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Entertainment Social media effective, could be more so, local players say

Social media effective, could be more so, local players say

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For Jonathan Morris, the fruits of social media transcend the computer screen. They actually walk into his place of business.

“To see people who fit the profile start to walk through the door, there’s nothing better than that,” said Morris, whose Fort Worth Barber Shop earns customer loyalty more from digital advertising and customer profiles than from fliers, newspapers and other traditional marketing resources.

Morris and several digital media professionals shared such perspectives at a Dec. 7 breakfast at the Fort Worth Club, where they discussed the medium’s growing importance in building a customer base as traditional advertising becomes overshadowed by social media.

Other panelists at the Business for Breakfast meeting, sponsored by the Fort Worth Business Press, were Lesley Dupre, an account director at the Balcom Agency; Caitlin Moncrief, a Texas Christian University graduate and social marketing resource at iProspect; and Stephanie M. Scott, digital marketing and strategy director at Texas Wesleyan University.

Moderating the panel was Rose Bradshaw, executive vice president of North Texas Community Foundation.

The panelists acknowledged social media’s growing role in cultivating a customer base. They also pointed to the importance of identifying the optimum customer or individual businesses and determining the best way to appeal to those prospects. But without a targeted approach, that road can be challenging.

“If you want to target 32-year-old women living in Rhode Island who voted Democrat and like L.L. Bean, then I can create ads directed toward this person,” said Morris, who creates his own social media campaigns and feels empowered by that control.

His grassroots experience reflects those of many businesses these days, savvy enough to target customers yet often not fulfilling their digital advertising potential.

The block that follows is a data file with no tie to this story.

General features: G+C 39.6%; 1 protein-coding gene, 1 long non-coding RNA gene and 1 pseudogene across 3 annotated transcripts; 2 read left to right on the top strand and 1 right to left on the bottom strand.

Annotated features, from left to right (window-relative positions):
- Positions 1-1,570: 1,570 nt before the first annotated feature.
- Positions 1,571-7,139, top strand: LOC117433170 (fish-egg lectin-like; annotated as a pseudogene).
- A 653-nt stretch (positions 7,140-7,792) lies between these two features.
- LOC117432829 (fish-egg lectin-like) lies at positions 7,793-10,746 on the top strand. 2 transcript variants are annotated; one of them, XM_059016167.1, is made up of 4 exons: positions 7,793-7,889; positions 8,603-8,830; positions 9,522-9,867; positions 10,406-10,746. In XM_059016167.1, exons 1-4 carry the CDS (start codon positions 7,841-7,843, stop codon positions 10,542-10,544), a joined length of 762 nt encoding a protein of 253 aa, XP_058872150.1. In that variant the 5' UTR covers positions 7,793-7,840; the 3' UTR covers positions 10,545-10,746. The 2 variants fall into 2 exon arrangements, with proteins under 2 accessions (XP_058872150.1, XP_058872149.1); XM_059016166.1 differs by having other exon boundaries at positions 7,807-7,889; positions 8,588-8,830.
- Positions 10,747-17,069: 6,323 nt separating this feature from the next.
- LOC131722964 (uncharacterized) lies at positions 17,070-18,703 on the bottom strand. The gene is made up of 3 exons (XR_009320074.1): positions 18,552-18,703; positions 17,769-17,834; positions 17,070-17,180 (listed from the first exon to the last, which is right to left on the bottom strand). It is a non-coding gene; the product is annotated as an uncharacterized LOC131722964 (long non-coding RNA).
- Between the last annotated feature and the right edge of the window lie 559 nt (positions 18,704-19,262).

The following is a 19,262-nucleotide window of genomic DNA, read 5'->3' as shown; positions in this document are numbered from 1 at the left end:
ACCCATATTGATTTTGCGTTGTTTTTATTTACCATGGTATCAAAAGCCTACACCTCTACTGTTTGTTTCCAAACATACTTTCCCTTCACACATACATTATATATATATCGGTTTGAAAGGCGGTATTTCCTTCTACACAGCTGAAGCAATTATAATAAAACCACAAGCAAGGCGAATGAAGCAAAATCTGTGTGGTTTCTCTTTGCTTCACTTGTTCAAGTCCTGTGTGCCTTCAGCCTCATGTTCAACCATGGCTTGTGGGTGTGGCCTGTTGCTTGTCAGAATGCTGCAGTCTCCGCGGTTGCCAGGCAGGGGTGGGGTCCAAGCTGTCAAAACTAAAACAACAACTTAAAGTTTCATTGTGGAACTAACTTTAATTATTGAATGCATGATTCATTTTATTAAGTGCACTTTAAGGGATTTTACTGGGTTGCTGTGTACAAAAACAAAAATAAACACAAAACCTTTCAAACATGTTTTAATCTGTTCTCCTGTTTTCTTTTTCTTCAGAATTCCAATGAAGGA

Moncrief agreed.

“Platforms are really going to depend on your goals driving revenue,” said Moncrief, referring to which platforms to choose.

Facebook, Twitter and other social media platforms can be helpful, depending on what the client wants. Gaining exposure to a broader, older audience is more effective with some platforms than others.

“You can do that on Facebook. It’s a sophisticated platform,” said Moncrief, crediting the resource for starting the social media game while acknowledging Snapchat’s Millennial appeal despite what she considers its limitations.

“It’s hard to gauge its value,” said Moncrief, referring to its ability to deliver desired results to the client.

Facebook earns high marks among several panelists, pointing to custom settings as ways to use its ad options to target potential customers.

“Our philosophy is, if you take the time to create awesome content, you might as well invest in Facebook ads,” said Dupre.

“If there is no ad support for your content, followers don’t see it. The beauty of Facebook ads is you can change those [options]. You start out with ads and can optimize them for ones that work the best,” Dupre said.

According to Hootsuite, an online digital media resource, social media advertising budgets have doubled worldwide in the past two years, rising from $16 billion in 2014 to $31 billion in 2016. In the U.S. alone, social media spending is expected to reach $17.3 billion in 2019.

When Texas Wesleyan University casts its social media net, it can target community college students potentially interested in the Fort Worth school’s transfer options.

“If I want to reach out to people attending community colleges with a message about our transfer scholarships, I can reach out to just those people,” said Scott, who prefers Facebook over LinkedIn.

“People don’t spend time on LinkedIn. If you’re on LinkedIn, you probably just check it occasionally. People spend time on Facebook. That’s how you really reach people,” Scott said.

Businesses hoping to attract Millennials, those born between the early 1980s and early 2000s, should take a more personal approach, the panelists agreed.

“They want to engage with the brand,” said Morris, who uses social media to keep in regular contact with his customers, a relationship he described as invaluable.

“We are developing a relationship with people on a day-to-day basis. I don’t see that guy [customer] but every few weeks but can remain in contact with him every day [with social media]. It helps build loyalty.”


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